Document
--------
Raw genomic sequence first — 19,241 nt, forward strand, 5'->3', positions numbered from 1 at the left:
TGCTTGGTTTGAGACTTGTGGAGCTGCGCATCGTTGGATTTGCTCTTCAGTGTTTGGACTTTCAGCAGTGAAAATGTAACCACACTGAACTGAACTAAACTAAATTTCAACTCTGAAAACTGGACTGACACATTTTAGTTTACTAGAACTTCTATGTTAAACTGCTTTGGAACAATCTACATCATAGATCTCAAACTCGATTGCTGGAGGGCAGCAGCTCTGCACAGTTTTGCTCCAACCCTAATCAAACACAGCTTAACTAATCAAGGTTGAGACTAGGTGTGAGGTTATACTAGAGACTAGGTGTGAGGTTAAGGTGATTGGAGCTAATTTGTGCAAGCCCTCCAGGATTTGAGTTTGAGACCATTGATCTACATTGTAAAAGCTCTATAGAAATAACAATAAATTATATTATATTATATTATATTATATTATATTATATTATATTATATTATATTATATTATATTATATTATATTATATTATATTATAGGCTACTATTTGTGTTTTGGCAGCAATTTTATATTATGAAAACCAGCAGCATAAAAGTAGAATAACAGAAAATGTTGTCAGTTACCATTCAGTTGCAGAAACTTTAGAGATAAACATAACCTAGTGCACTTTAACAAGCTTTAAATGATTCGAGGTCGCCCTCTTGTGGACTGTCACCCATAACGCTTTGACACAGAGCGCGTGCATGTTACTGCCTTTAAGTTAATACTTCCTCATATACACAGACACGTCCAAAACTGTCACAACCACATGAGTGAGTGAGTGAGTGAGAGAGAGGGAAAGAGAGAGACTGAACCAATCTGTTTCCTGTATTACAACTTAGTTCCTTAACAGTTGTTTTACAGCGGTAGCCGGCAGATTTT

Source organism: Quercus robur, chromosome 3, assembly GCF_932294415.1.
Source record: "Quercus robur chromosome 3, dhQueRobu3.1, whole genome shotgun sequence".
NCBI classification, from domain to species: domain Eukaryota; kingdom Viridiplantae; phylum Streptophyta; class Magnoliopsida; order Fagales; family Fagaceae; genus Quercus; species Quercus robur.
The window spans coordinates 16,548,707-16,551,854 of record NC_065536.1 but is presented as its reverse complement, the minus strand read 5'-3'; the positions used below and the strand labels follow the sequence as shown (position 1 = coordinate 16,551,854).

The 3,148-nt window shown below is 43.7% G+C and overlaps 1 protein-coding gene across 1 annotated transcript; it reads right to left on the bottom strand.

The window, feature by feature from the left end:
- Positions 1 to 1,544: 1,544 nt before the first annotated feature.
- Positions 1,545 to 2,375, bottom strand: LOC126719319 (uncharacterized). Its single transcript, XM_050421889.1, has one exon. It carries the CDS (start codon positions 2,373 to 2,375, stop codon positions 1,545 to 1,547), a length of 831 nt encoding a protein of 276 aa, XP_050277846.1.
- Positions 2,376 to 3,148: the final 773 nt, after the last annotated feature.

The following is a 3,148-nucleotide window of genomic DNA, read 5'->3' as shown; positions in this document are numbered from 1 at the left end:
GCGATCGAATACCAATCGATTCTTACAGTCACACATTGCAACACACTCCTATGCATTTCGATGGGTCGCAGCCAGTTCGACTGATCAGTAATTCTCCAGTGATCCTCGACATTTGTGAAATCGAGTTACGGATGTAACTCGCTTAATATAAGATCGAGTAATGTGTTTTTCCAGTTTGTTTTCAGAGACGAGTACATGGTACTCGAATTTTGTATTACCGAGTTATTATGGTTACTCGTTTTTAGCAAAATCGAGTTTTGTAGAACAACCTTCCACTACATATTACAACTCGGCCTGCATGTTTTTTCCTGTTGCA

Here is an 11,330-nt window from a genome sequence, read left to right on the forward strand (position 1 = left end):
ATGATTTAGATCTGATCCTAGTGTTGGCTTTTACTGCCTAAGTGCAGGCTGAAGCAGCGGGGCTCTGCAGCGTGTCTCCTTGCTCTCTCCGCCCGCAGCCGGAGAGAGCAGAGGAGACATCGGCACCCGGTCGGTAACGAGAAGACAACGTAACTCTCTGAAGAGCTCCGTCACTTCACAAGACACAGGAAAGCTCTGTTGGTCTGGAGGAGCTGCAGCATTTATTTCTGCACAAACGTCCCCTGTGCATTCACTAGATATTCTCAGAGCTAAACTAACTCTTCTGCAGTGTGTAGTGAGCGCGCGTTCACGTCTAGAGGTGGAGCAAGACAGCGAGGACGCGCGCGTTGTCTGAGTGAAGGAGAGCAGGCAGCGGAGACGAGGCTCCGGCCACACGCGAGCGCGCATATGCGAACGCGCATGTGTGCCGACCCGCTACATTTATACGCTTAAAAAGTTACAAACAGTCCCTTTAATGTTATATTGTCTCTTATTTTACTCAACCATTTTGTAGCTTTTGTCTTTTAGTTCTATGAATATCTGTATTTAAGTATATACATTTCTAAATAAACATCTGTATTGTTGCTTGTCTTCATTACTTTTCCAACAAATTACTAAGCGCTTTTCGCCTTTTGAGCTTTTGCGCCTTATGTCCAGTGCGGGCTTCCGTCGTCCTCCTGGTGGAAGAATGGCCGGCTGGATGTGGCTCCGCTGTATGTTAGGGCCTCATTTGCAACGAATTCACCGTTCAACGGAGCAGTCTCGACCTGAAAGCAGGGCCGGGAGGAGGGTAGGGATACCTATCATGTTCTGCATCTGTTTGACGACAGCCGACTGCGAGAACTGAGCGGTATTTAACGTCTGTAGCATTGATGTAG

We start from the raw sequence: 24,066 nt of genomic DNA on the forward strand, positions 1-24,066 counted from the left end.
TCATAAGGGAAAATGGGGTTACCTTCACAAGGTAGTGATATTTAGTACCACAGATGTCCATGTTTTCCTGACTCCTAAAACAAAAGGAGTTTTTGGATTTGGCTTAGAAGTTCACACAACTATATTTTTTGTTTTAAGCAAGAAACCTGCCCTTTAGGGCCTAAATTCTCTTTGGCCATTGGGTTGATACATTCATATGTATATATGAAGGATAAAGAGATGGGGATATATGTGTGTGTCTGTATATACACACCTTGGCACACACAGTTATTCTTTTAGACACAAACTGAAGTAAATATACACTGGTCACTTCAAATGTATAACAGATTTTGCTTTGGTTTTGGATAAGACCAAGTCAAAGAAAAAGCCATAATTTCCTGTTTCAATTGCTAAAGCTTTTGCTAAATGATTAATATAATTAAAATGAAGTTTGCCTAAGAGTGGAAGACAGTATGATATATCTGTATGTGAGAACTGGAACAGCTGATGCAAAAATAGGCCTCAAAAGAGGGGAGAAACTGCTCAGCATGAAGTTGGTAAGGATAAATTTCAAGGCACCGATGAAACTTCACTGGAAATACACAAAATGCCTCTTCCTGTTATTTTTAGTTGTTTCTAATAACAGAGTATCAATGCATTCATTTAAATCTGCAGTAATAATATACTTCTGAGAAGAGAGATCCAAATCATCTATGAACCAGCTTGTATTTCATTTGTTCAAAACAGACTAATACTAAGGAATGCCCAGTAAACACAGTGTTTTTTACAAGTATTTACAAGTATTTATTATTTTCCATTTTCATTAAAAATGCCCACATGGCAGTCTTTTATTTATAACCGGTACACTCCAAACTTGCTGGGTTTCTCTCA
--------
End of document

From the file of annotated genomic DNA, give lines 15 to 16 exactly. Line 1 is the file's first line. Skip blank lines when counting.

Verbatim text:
ATGATTTAGATCTGATCCTAGTGTTGGCTTTTACTGCCTAAGTGCAGGCTGAAGCAGCGGGGCTCTGCAGCGTGTCTCCTTGCTCTCTCCGCCCGCAGCCGGAGAGAGCAGAGGAGACATCGGCACCCGGTCGGTAACGAGAAGACAACGTAACTCTCTGAAGAGCTCCGTCACTTCACAAGACACAGGAAAGCTCTGTTGGTCTGGAGGAGCTGCAGCATTTATTTCTGCACAAACGTCCCCTGTGCATTCACTAGATATTCTCAGAGCTAAACTAACTCTTCTGCAGTGTGTAGTGAGCGCGCGTTCACGTCTAGAGGTGGAGCAAGACAGCGAGGACGCGCGCGTTGTCTGAGTGAAGGAGAGCAGGCAGCGGAGACGAGGCTCCGGCCACACGCGAGCGCGCATATGCGAACGCGCATGTGTGCCGACCCGCTACATTTATACGCTTAAAAAGTTACAAACAGTCCCTTTAATGTTATATTGTCTCTTATTTTACTCAACCATTTTGTAGCTTTTGTCTTTTAGTTCTATGAATATCTGTATTTAAGTATATACATTTCTAAATAAACATCTGTATTGTTGCTTGTCTTCATTACTTTTCCAACAAATTACTAAGCGCTTTTCGCCTTTTGAGCTTTTGCGCCTTATGTCCAGTGCGGGCTTCCGTCGTCCTCCTGGTGGAAGAATGGCCGGCTGGATGTGGCTCCGCTGTATGTTAGGGCCTCATTTGCAACGAATTCACCGTTCAACGGAGCAGTCTCGACCTGAAAGCAGGGCCGGGAGGAGGGTAGGGATACCTATCATGTTCTGCATCTGTTTGACGACAGCCGACTGCGAGAACTGAGCGGTATTTAACGTCTGTAGCATTGATGTAG

We start from the raw sequence: 24,066 nt of genomic DNA on the forward strand, positions 1-24,066 counted from the left end.